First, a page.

22. What you have got is called Niello which is a surface decoration technique for silver. Google Niello and you will get lots of info but here's a link that may be useful.
    1 point
  23. Hello all, I need to find parts for this military watch from Abercrombie & Fitch from the 40’s. I don’t think it is an Heuer movement but was wondering if anyone could help ID it. I looked on Ranfft site but could not tell how to begin a search. Thanks for the help. Ps it has a sundial for seconds in lower center.
    1 point
  24. Hello all, I know this is a relatively old thread but in case anyone was wondering why Roland was saying he could find plenty of spare movements but Doreen couldn't it's because their two watches use different movements. Doreen's is the larger Cal 51 which is only really used in these pilots watches and is therefore difficult to find spares for. Roland's uses the smaller Cal 81 which as he says was used a lot and is very similar to the 82A as used in the Helvetia German DH watches. You can tell the difference even from the dial. In the 51 the sub dial completely covers the 6. In
    1 point
  25. I'd concur with @HSL making this specifically a Helvetia 81-24. In which case you might find this of interest: https://www.helvetiahistory.co.uk/movements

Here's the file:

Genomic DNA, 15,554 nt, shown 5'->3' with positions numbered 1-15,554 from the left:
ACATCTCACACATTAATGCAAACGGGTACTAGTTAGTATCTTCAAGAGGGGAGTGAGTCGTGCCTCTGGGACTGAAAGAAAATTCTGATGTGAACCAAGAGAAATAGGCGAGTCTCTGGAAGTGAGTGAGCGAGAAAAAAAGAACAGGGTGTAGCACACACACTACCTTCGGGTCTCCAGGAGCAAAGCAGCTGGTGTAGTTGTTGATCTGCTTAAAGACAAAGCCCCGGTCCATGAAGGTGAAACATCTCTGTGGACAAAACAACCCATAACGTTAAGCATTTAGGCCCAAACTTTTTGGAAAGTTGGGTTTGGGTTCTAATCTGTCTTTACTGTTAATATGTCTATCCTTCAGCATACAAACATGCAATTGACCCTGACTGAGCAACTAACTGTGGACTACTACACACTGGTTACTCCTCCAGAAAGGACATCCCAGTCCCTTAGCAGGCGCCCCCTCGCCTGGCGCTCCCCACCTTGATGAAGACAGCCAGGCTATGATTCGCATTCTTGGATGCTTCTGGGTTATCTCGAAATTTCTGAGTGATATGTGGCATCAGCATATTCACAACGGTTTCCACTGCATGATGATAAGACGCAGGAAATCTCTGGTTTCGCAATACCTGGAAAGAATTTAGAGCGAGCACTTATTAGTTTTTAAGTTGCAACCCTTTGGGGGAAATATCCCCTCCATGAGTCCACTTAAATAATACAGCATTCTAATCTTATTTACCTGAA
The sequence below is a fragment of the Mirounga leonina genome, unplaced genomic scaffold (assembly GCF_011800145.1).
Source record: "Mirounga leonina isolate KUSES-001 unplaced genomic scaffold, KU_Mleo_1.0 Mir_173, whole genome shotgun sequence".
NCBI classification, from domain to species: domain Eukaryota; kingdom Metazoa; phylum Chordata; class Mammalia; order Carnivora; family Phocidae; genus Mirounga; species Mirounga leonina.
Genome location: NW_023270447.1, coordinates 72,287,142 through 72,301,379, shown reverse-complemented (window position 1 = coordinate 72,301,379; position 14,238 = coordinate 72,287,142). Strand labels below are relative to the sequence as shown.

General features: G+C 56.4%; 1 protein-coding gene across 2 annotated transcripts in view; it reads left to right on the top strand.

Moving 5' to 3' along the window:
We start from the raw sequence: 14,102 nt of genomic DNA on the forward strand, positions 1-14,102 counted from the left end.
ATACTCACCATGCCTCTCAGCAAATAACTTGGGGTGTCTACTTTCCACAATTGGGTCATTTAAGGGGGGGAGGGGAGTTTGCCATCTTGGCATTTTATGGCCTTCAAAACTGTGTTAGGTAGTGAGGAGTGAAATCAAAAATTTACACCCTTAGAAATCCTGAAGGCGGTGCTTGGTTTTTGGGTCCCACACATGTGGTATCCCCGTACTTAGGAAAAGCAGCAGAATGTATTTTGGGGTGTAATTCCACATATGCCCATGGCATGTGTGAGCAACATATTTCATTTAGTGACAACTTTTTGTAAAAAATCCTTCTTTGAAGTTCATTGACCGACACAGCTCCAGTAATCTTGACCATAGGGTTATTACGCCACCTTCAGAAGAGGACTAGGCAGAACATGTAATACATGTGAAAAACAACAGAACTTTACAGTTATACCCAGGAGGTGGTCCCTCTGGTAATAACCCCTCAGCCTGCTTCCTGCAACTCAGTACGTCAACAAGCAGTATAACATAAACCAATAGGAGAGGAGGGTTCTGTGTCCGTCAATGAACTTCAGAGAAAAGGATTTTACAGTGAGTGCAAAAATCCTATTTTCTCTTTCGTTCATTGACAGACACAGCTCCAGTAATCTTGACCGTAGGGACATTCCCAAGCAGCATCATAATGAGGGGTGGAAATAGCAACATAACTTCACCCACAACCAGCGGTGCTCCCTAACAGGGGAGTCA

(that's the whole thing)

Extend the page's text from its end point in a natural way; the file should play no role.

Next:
1 point
  26. First I was thinking of a FHF then I changed my mind and will go with a The General Watch Co - Helvetia, Helvetia 81. If you can get a shot so one can see the keyless I think it will be easier to identify....
    1 point
  27. I think the set lever screw goes on before barrel bridge dose, did you not get a datasheet for this? If too many missing parts, a scrap/spare movement hurts wallet less. ST96 has been made in India for sometime now, cheap and good for spare. Lighter fluid is available in supermarkets( you save on shipping) inexpensive and works real well. I keep like 10mml in small jar, cork keeps the fluid from vaporizing and leaving the jar. Good for final clean and rinse of complete balance& cock, fork and all gears/ pinions.
    1 point
  28. With the exception " independent manual wind" , module gears in all auto winders engage as you wind manual, said gears turning doesn't mean you have spotted an issue, thats how they all are and suppose to be and yes that do put extra load on winding manually. The issue you may have is, the said load might be abnormally excessive, in which case you are highly likely to have another issue with the winder that you have not yet spotted, and that is the question of, the winder efficiency. A normal day's wind on wrist is your actual power reserve, so measuring the reserved power during a normal
    1 point
  29. I think so. Easy to test, remove the auto works and try if it becomes any easier. You can also count how much de-multiplication there is from crown to barrel by counting respective turns, maybe it is not a very favorable ratio. The wheels are lubricated internally by dropping them in the solution. I do not recommend tobuy at the crazy prices asked, but simply make you own as described in the many topics on the subject. Before dwelling in another debate consider that in your case the auto works appear to pass the first test of not spinning the rotor when hand winding, the second
    1 point